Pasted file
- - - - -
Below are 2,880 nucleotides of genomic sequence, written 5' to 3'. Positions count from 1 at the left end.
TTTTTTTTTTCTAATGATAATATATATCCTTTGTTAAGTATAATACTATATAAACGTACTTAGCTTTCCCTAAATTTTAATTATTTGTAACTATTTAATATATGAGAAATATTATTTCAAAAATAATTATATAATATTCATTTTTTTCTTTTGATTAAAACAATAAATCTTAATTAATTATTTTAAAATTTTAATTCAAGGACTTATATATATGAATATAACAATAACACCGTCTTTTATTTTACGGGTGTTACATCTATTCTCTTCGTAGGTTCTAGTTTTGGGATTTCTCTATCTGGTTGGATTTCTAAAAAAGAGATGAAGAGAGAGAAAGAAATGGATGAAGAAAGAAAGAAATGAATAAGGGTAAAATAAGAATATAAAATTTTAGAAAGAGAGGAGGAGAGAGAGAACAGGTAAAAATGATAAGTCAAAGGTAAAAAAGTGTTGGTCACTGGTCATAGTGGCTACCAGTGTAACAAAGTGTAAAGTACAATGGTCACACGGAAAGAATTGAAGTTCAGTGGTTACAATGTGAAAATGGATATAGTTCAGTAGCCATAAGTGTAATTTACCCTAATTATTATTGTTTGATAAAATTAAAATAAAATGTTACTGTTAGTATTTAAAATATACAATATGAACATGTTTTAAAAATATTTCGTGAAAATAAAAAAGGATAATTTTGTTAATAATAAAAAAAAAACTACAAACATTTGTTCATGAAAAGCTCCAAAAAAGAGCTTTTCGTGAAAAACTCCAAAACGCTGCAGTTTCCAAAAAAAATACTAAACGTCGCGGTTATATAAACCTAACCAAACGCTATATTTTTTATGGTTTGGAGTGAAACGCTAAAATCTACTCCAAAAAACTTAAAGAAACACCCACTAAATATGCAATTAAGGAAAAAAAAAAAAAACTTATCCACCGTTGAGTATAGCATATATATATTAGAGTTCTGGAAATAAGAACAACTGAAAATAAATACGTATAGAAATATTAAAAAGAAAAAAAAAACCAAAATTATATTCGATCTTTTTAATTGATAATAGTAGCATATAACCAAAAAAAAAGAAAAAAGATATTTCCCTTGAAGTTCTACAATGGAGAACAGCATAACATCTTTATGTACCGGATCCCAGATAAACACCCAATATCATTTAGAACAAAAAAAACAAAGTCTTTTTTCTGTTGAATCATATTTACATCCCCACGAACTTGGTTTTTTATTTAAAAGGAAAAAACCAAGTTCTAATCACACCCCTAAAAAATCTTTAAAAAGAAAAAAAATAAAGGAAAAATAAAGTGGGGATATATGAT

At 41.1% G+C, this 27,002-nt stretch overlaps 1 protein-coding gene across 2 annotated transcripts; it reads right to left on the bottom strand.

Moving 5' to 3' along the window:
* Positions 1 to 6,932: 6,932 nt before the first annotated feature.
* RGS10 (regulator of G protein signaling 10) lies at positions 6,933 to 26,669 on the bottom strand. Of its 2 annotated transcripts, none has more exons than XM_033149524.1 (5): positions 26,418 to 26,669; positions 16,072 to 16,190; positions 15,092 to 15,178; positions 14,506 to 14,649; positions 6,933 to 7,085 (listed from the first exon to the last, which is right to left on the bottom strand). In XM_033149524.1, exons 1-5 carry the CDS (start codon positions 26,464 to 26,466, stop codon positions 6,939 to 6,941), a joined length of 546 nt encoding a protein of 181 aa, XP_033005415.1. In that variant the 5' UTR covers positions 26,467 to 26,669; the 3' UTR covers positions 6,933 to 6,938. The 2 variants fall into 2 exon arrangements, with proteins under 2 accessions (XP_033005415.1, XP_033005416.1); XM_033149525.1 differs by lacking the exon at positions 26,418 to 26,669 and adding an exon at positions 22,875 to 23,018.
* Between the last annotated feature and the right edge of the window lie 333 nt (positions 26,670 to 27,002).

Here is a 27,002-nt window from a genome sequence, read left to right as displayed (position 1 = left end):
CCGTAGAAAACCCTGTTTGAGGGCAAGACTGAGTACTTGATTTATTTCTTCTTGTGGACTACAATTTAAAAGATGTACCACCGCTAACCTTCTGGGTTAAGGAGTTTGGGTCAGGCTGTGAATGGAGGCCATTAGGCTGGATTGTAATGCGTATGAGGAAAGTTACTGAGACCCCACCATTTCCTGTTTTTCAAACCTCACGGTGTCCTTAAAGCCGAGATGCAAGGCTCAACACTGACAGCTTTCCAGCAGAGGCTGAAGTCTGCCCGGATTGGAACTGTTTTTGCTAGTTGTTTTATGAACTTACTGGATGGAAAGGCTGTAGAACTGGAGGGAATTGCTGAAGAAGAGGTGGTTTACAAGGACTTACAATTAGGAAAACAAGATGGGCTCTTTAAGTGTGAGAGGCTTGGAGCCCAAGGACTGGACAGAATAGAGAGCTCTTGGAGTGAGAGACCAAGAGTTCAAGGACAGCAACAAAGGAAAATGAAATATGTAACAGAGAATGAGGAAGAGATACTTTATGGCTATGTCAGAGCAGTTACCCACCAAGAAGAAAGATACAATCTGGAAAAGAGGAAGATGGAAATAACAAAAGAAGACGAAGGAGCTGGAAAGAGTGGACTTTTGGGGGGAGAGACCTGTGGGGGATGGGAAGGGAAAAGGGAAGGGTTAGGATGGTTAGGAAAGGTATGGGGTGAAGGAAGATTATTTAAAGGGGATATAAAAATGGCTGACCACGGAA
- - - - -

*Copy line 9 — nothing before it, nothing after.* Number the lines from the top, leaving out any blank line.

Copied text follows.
CCGTAGAAAACCCTGTTTGAGGGCAAGACTGAGTACTTGATTTATTTCTTCTTGTGGACTACAATTTAAAAGATGTACCACCGCTAACCTTCTGGGTTAAGGAGTTTGGGTCAGGCTGTGAATGGAGGCCATTAGGCTGGATTGTAATGCGTATGAGGAAAGTTACTGAGACCCCACCATTTCCTGTTTTTCAAACCTCACGGTGTCCTTAAAGCCGAGATGCAAGGCTCAACACTGACAGCTTTCCAGCAGAGGCTGAAGTCTGCCCGGATTGGAACTGTTTTTGCTAGTTGTTTTATGAACTTACTGGATGGAAAGGCTGTAGAACTGGAGGGAATTGCTGAAGAAGAGGTGGTTTACAAGGACTTACAATTAGGAAAACAAGATGGGCTCTTTAAGTGTGAGAGGCTTGGAGCCCAAGGACTGGACAGAATAGAGAGCTCTTGGAGTGAGAGACCAAGAGTTCAAGGACAGCAACAAAGGAAAATGAAATATGTAACAGAGAATGAGGAAGAGATACTTTATGGCTATGTCAGAGCAGTTACCCACCAAGAAGAAAGATACAATCTGGAAAAGAGGAAGATGGAAATAACAAAAGAAGACGAAGGAGCTGGAAAGAGTGGACTTTTGGGGGGAGAGACCTGTGGGGGATGGGAAGGGAAAAGGGAAGGGTTAGGATGGTTAGGAAAGGTATGGGGTGAAGGAAGATTATTTAAAGGGGATATAAAAATGGCTGACCACGGAA